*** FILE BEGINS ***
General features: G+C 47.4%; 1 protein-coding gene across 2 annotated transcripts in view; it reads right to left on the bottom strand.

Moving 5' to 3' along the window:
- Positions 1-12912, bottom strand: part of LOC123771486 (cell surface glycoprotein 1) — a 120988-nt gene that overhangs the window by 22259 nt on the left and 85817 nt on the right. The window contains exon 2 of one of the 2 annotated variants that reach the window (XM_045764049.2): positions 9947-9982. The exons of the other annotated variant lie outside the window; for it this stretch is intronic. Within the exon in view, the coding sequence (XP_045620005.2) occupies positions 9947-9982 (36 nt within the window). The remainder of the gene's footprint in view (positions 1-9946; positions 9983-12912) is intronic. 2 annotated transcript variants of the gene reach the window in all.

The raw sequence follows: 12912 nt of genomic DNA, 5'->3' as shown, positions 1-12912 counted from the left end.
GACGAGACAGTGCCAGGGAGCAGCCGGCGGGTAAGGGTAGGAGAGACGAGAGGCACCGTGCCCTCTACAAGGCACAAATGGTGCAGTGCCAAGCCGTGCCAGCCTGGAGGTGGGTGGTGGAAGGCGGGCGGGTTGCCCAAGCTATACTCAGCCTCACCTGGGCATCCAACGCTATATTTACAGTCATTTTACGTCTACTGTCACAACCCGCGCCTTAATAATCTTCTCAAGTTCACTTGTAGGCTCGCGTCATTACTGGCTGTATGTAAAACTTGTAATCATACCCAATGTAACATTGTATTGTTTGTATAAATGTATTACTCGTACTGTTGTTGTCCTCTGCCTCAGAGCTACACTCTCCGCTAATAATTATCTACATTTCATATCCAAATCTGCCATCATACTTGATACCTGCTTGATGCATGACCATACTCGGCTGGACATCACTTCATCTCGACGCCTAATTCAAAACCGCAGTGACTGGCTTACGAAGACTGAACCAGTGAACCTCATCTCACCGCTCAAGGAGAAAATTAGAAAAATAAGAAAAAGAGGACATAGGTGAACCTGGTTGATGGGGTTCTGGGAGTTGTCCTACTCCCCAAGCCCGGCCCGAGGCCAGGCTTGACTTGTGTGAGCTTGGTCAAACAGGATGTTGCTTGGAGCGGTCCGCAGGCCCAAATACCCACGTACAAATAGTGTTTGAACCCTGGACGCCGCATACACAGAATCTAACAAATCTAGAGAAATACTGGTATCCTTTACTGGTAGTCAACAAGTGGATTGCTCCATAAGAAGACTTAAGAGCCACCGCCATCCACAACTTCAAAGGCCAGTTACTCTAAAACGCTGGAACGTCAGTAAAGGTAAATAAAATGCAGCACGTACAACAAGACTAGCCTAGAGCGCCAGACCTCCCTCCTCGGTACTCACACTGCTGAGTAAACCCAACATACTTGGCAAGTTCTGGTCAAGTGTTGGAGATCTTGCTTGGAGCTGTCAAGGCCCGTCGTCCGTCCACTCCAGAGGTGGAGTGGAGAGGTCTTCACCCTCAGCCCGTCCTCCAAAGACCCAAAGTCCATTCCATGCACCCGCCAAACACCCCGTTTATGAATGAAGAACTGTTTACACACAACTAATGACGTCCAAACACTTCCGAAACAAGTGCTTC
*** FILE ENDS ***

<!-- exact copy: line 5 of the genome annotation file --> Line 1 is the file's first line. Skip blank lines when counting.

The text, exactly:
GACGAGACAGTGCCAGGGAGCAGCCGGCGGGTAAGGGTAGGAGAGACGAGAGGCACCGTGCCCTCTACAAGGCACAAATGGTGCAGTGCCAAGCCGTGCCAGCCTGGAGGTGGGTGGTGGAAGGCGGGCGGGTTGCCCAAGCTATACTCAGCCTCACCTGGGCATCCAACGCTATATTTACAGTCATTTTACGTCTACTGTCACAACCCGCGCCTTAATAATCTTCTCAAGTTCACTTGTAGGCTCGCGTCATTACTGGCTGTATGTAAAACTTGTAATCATACCCAATGTAACATTGTATTGTTTGTATAAATGTATTACTCGTACTGTTGTTGTCCTCTGCCTCAGAGCTACACTCTCCGCTAATAATTATCTACATTTCATATCCAAATCTGCCATCATACTTGATACCTGCTTGATGCATGACCATACTCGGCTGGACATCACTTCATCTCGACGCCTAATTCAAAACCGCAGTGACTGGCTTACGAAGACTGAACCAGTGAACCTCATCTCACCGCTCAAGGAGAAAATTAGAAAAATAAGAAAAAGAGGACATAGGTGAACCTGGTTGATGGGGTTCTGGGAGTTGTCCTACTCCCCAAGCCCGGCCCGAGGCCAGGCTTGACTTGTGTGAGCTTGGTCAAACAGGATGTTGCTTGGAGCGGTCCGCAGGCCCAAATACCCACGTACAAATAGTGTTTGAACCCTGGACGCCGCATACACAGAATCTAACAAATCTAGAGAAATACTGGTATCCTTTACTGGTAGTCAACAAGTGGATTGCTCCATAAGAAGACTTAAGAGCCACCGCCATCCACAACTTCAAAGGCCAGTTACTCTAAAACGCTGGAACGTCAGTAAAGGTAAATAAAATGCAGCACGTACAACAAGACTAGCCTAGAGCGCCAGACCTCCCTCCTCGGTACTCACACTGCTGAGTAAACCCAACATACTTGGCAAGTTCTGGTCAAGTGTTGGAGATCTTGCTTGGAGCTGTCAAGGCCCGTCGTCCGTCCACTCCAGAGGTGGAGTGGAGAGGTCTTCACCCTCAGCCCGTCCTCCAAAGACCCAAAGTCCATTCCATGCACCCGCCAAACACCCCGTTTATGAATGAAGAACTGTTTACACACAACTAATGACGTCCAAACACTTCCGAAACAAGTGCTTC